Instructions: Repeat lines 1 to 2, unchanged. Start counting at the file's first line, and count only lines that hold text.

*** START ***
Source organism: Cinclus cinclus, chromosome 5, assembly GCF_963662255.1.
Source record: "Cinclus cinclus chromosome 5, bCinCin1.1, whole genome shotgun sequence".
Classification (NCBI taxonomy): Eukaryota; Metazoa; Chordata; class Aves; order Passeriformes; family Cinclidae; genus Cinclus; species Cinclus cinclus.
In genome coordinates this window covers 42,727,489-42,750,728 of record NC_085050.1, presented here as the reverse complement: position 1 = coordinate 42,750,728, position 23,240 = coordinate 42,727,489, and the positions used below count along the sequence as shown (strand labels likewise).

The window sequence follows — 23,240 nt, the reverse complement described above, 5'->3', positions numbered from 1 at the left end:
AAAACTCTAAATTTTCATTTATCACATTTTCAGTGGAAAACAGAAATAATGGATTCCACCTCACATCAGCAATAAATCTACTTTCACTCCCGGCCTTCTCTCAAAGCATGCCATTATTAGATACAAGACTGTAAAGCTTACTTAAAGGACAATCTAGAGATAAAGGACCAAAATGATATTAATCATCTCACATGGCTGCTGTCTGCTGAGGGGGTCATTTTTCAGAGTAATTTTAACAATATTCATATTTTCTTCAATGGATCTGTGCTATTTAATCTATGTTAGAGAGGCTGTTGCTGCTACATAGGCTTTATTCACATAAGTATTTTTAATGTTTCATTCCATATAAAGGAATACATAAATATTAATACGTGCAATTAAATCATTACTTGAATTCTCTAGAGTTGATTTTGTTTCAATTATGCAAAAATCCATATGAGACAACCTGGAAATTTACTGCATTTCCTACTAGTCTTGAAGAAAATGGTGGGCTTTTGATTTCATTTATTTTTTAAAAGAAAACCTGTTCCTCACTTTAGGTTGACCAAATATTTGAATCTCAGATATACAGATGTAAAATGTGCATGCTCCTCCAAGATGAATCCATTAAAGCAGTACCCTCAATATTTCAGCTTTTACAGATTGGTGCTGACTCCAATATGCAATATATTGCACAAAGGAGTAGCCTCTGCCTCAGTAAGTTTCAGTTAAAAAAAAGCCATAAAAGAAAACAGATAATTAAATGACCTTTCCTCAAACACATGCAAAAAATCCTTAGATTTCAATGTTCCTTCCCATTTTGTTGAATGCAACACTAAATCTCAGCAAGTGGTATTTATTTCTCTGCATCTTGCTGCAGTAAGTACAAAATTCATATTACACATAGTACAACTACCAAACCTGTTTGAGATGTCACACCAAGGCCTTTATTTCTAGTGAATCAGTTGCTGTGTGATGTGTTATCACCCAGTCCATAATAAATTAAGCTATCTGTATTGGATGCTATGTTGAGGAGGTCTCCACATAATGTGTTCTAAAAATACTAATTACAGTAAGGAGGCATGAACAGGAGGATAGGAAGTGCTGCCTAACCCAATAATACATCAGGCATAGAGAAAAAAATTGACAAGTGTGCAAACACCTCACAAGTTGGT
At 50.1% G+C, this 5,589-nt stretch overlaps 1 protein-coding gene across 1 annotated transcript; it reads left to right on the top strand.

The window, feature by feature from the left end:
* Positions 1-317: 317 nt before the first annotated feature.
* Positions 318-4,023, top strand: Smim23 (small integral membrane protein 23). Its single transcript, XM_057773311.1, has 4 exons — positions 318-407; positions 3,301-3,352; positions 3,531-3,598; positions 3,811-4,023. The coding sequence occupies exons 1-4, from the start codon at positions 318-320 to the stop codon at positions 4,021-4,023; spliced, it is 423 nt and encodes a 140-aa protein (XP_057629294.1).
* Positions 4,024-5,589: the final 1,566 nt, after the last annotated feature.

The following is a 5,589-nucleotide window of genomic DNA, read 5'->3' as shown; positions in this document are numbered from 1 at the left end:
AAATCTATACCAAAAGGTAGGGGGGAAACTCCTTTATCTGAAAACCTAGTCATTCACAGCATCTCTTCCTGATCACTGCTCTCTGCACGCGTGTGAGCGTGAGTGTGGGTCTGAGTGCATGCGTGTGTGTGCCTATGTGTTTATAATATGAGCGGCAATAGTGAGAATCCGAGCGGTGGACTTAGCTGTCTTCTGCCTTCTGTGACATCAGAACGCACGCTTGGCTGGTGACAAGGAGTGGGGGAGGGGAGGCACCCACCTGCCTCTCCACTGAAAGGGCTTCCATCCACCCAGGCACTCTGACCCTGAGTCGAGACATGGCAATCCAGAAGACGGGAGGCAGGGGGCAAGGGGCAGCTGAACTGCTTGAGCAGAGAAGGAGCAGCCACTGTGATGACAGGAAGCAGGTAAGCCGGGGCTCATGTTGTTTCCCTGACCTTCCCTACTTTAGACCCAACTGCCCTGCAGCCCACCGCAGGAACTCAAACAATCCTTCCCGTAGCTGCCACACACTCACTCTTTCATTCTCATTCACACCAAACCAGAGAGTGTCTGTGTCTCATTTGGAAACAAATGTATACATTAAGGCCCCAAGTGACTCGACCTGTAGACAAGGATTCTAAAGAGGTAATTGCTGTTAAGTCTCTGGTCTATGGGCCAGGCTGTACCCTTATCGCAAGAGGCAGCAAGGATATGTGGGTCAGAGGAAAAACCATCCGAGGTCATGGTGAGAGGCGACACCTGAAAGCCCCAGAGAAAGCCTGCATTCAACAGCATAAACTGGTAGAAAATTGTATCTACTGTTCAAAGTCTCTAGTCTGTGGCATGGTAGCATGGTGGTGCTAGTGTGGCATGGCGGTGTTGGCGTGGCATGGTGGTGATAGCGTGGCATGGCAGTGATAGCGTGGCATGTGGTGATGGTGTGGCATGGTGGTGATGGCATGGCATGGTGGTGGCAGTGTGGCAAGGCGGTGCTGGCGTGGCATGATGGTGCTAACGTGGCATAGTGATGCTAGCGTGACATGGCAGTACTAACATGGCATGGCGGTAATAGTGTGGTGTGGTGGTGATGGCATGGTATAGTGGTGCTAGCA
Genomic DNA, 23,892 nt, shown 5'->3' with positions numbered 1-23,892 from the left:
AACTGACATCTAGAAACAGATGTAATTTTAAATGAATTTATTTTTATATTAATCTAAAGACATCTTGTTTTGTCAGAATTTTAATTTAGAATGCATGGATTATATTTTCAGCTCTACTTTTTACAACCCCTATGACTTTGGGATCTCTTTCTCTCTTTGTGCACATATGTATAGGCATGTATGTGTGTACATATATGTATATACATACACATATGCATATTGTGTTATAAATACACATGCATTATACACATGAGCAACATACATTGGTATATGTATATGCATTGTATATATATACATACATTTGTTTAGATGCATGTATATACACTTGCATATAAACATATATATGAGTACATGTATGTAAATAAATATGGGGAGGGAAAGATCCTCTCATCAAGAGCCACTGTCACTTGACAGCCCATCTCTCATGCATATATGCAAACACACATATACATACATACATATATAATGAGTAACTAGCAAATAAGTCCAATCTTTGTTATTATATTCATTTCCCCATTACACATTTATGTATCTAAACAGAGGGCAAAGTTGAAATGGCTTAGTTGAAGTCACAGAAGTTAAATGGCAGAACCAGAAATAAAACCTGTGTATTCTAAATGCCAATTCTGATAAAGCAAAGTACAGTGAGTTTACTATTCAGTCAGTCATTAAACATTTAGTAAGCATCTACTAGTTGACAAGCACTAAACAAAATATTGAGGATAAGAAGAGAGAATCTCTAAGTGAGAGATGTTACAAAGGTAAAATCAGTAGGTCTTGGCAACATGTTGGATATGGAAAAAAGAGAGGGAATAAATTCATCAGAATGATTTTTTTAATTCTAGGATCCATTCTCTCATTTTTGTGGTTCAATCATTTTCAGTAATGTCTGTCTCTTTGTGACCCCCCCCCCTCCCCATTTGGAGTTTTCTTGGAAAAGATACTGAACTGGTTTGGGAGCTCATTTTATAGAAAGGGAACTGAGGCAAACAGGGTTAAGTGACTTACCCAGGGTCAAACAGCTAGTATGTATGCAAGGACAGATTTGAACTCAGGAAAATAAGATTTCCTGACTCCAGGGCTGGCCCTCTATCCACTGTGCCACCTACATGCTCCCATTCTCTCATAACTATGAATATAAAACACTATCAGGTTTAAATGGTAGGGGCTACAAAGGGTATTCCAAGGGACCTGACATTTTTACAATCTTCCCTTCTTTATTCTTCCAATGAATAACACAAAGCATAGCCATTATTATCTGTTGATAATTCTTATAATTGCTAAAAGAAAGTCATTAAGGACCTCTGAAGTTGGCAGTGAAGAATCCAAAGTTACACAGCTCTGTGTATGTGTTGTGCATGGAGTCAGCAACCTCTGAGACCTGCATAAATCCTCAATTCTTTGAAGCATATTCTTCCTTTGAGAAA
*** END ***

Source organism: Cinclus cinclus, chromosome 5, assembly GCF_963662255.1.
Source record: "Cinclus cinclus chromosome 5, bCinCin1.1, whole genome shotgun sequence".